“I’m proud to be joining our first ever group of students to take part in this life-changing summer programme and look forward to making new links with other universities as we try to open new doors for many more of our students.

“I want every pupil in every school in every part of Wales to know that if you work hard then no academic opportunity is off-limits. I think this is a perfect example of what is possible and I want to thank all the sponsors involved in making this happen.”

This partnership has been made possible through Liam Rahman, a Yale University alumnus born and raised in Carmarthenshire. A Co-Director at E-Qual Recruitment Education in Cardiff and West Wales, Liam is an avid supporter of The Seren Network and has been the driving force throughout the partnership. E-Qual Recruitment Education is a headline sponsor of the partnership, having raised in excess of £10,000 to fund the cost of students’ flights to and from the US.

Liam said: “Since returning to Wales last year, it’s been a real privilege to work with high potential Welsh students through the Seren Network and to be an interviewer for Yale’s Undergraduate Admissions Office in Wales through Yale’s Alumni Schools Committee.

“Over the past few months, I’ve worked to build the relationship between Yale Young Global Scholars and The Seren Network, which has culminated in this fantastic partnership and scholarship opportunity.

“This scholarship will deliver life-changing opportunities to some of Wales’s brightest sixth formers and gives Yale the opportunity to access some of Wales’s very best talent.”

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Education

Adult learning: Richard’s story

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Making learning a family affair: UWTSD graduate Richard Thomas with his sons

UWTSD has marked Adult Learners’ Week by encouraging its mature students to tell their own stories.

Richard Thomas, a single father of three, graduated last summer with a degree in Sports Therapy.

He recently spoke to UWTSD about his transformational journey from gardener to Sports Therapist:

“In the summer of 2014 I was working as a Gardener and handyman in the quiet village of Bancyfelin. I didn’t see it as a long term career and with three children and no partner, I felt I needed a better career direction so I started to look at returning to education. After realising that UWTSD offered a degree in Sports Therapy I decided this was the area that I really wanted to learn more about.

“I immediately loved the course description – having been passionate about sport, fitness, Crossfit and having also had many sporting injuries in the past – I felt that this course would be fascinating to follow. Because of my family commitments, I wasn’t able to travel long distances to study so the fact that the Sports Therapy course was available to me in Carmarthen was great too! I had no idea of how I was going to work, study and juggle my boys’ commitments too and I can’t deny that there were times during the course where I found it difficult – but those hard times were definitely worth it!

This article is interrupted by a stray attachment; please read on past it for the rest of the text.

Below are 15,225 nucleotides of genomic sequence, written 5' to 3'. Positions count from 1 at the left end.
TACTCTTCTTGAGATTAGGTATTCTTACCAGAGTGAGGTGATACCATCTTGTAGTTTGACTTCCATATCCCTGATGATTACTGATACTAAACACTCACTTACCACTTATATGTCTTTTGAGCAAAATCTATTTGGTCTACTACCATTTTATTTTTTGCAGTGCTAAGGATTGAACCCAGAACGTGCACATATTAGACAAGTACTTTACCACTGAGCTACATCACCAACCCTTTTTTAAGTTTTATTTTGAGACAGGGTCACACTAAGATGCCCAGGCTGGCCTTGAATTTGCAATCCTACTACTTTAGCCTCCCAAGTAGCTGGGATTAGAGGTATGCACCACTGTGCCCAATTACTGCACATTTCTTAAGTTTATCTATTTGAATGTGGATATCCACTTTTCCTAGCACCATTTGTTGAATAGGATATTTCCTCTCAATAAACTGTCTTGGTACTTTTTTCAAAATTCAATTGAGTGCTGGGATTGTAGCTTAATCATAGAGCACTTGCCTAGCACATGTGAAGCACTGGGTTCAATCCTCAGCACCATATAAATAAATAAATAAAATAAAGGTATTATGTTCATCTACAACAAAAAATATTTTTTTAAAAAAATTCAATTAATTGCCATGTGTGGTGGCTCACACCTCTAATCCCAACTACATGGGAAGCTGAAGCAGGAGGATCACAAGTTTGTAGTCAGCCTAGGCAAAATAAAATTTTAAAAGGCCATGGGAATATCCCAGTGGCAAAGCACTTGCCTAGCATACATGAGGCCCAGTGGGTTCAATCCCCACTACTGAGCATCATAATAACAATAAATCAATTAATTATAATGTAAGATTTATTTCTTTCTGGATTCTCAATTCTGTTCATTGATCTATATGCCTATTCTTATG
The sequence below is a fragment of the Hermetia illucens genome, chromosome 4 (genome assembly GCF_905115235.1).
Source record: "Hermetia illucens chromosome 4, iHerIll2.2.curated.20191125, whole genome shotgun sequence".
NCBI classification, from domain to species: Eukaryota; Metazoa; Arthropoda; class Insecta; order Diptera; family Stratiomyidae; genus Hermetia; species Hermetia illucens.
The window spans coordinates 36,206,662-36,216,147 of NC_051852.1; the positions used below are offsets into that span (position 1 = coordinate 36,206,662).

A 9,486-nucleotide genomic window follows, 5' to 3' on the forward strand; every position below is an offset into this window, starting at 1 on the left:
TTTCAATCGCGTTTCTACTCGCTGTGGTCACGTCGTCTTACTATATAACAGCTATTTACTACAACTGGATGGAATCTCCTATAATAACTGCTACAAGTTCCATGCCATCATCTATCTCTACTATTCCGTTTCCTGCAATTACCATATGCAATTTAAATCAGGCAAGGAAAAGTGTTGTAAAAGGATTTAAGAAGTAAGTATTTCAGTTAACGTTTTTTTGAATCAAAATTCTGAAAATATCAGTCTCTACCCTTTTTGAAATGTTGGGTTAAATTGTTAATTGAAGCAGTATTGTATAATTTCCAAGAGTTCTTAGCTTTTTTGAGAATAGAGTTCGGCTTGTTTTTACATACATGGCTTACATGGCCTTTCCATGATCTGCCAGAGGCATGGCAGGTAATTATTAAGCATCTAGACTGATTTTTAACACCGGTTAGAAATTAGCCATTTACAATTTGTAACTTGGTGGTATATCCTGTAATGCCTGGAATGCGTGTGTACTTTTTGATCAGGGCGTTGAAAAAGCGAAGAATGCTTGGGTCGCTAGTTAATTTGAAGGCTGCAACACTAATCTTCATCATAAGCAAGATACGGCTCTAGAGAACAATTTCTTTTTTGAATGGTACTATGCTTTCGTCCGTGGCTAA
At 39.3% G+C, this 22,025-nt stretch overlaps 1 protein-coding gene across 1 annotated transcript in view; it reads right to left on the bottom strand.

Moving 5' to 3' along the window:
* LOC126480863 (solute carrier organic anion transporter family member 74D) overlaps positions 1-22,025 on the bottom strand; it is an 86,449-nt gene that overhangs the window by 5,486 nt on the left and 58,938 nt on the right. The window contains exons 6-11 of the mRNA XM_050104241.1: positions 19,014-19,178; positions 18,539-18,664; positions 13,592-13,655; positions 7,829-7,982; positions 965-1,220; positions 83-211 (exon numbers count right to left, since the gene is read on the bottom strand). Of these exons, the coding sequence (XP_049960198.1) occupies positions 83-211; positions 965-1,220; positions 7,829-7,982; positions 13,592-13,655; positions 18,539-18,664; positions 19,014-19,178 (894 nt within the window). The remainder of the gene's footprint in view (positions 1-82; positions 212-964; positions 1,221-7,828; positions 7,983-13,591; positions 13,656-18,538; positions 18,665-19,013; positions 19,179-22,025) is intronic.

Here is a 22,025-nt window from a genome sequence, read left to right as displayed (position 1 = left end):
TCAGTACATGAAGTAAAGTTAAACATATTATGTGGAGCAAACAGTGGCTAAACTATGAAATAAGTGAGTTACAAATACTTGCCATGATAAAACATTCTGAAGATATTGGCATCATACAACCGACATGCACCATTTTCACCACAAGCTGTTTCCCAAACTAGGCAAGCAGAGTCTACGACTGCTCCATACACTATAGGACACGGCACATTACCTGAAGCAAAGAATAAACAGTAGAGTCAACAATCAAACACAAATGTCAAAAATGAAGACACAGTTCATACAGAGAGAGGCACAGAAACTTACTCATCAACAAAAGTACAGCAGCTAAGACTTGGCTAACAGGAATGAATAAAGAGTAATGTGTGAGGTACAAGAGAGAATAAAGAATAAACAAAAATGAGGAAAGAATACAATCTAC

“Following this course has not only helped me to learn about a new profession and to embark on a new career that I’m very passionate about – it has also helped me grow as a person. The course set me academic challenges as well as challenging me to manage my time and to fit in work, study and raising three boys as a single father.

“The course was full of work experiences and volunteer opportunities and by the end of the course, I felt prepared to face the world of work because of those opportunities.

“This past year – the first year after graduation – has been tough but it would have been even more difficult if it hadn’t been for the experience and connections that I made during my time on the course.

“During my studies, I was lucky enough to work with the Welsh Under 20’s Rugby team; the Dragons; Cardiff Devils Ice Hockey; Swansea City FC as well as Bristol City FC – not forgetting the various events that we covered such as the Swansea Triathlon, The Burn, Invncbl and some epic Charity cycle rides.

“Since graduating, I’m really lucky that the list of organisations and events I’m working with continues to grow. I now work with the FAW and the Under 15’s Welsh Girls Football team; Whitland RFC and I have a role with Hockey Wales too. I also work with Gower College Rugby, Llanelli and District Schoolboys Under 15’s and the successful Rugby Sevens team, the Carmarthen Warriors. Alongside this work I’ve been lucky enough to be part of a Hip and Groin Testing team – which I initially started doing during my time on the course – but I’m now also been working with Swansea City as part of their testing team as well as the IRFU as part of their ongoing Injury reduction strategies.

“I am currently still trying to manage my time but am enjoying the challenge. Indeed, enrolling on this course was easily one of the best decisions of my life. It’s helped me immeasurably – not just academically and career wise – but it’s also made a huge difference to me on a personal level. I’ve met friends that I’ll have for life and I managed to complete a BSc degree – something that for many years would have felt impossible.

“I am the first person in my family in living knowledge to complete a degree and I’m not ashamed to say that I cried like a baby at my graduation ceremony. Receiving an award for my academic work was probably one of the proudest moments of my life. The fact that I’ve achieved something that I previously didn’t really believe I could, has helped me to raise my own expectations and has allowed me to really expanded my horizons – both career wise and personally. It’s also had a great positive effect on my children – the eldest of whom is now going to University this year.”

As the only Sports Therapy degree in Wales accredited by the Society of Sports Therapy, the BSc Sports Therapy degree programme is designed to educate competent practitioners in all aspects of Sports Therapy. During their time on the course, students learn in a practical setting with plenty of hands on teaching in a dedicated Sports Therapy Suite and Rehabilitation Centre. All teaching staff are experienced Graduate Sports Therapists who have worked in professional, semi-professional, national and international sports over a number of years.